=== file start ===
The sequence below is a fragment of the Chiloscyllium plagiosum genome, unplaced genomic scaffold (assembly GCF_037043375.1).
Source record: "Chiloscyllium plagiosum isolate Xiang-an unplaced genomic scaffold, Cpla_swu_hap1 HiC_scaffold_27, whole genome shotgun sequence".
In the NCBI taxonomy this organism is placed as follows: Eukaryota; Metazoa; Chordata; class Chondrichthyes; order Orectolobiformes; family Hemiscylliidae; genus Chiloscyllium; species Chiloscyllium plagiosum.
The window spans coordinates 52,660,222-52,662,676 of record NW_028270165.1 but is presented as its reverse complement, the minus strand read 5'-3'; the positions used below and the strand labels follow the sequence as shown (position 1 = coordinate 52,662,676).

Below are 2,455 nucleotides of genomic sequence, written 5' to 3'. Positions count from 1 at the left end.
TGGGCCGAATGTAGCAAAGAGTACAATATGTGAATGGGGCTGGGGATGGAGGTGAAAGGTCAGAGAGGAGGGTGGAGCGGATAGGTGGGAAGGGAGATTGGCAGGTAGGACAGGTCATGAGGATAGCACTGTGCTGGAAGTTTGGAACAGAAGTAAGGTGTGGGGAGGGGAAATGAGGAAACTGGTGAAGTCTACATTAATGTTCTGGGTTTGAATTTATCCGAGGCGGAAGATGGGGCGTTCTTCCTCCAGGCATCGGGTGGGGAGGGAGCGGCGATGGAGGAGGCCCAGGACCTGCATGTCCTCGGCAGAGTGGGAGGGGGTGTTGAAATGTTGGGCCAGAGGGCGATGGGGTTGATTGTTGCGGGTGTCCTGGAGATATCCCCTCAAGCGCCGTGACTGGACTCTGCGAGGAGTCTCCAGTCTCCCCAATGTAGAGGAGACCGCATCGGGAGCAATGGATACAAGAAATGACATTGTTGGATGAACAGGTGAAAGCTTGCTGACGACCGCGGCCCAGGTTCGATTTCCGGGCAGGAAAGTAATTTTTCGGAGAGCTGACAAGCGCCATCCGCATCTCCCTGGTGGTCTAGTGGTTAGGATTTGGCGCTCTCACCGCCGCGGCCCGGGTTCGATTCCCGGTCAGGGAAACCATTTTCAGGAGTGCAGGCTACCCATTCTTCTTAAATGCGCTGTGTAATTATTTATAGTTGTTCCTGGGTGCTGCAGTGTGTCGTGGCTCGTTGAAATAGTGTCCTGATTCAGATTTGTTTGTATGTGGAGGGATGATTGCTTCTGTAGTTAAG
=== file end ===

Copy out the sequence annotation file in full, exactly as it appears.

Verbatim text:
The sequence below is a fragment of the Chiloscyllium plagiosum genome, unplaced genomic scaffold (assembly GCF_037043375.1).
Source record: "Chiloscyllium plagiosum isolate Xiang-an unplaced genomic scaffold, Cpla_swu_hap1 HiC_scaffold_27, whole genome shotgun sequence".
In the NCBI taxonomy this organism is placed as follows: Eukaryota; Metazoa; Chordata; class Chondrichthyes; order Orectolobiformes; family Hemiscylliidae; genus Chiloscyllium; species Chiloscyllium plagiosum.
The window spans coordinates 52,660,222-52,662,676 of record NW_028270165.1 but is presented as its reverse complement, the minus strand read 5'-3'; the positions used below and the strand labels follow the sequence as shown (position 1 = coordinate 52,662,676).

Below are 2,455 nucleotides of genomic sequence, written 5' to 3'. Positions count from 1 at the left end.
TGGGCCGAATGTAGCAAAGAGTACAATATGTGAATGGGGCTGGGGATGGAGGTGAAAGGTCAGAGAGGAGGGTGGAGCGGATAGGTGGGAAGGGAGATTGGCAGGTAGGACAGGTCATGAGGATAGCACTGTGCTGGAAGTTTGGAACAGAAGTAAGGTGTGGGGAGGGGAAATGAGGAAACTGGTGAAGTCTACATTAATGTTCTGGGTTTGAATTTATCCGAGGCGGAAGATGGGGCGTTCTTCCTCCAGGCATCGGGTGGGGAGGGAGCGGCGATGGAGGAGGCCCAGGACCTGCATGTCCTCGGCAGAGTGGGAGGGGGTGTTGAAATGTTGGGCCAGAGGGCGATGGGGTTGATTGTTGCGGGTGTCCTGGAGATATCCCCTCAAGCGCCGTGACTGGACTCTGCGAGGAGTCTCCAGTCTCCCCAATGTAGAGGAGACCGCATCGGGAGCAATGGATACAAGAAATGACATTGTTGGATGAACAGGTGAAAGCTTGCTGACGACCGCGGCCCAGGTTCGATTTCCGGGCAGGAAAGTAATTTTTCGGAGAGCTGACAAGCGCCATCCGCATCTCCCTGGTGGTCTAGTGGTTAGGATTTGGCGCTCTCACCGCCGCGGCCCGGGTTCGATTCCCGGTCAGGGAAACCATTTTCAGGAGTGCAGGCTACCCATTCTTCTTAAATGCGCTGTGTAATTATTTATAGTTGTTCCTGGGTGCTGCAGTGTGTCGTGGCTCGTTGAAATAGTGTCCTGATTCAGATTTGTTTGTATGTGGAGGGATGATTGCTTCTGTAGTTAAG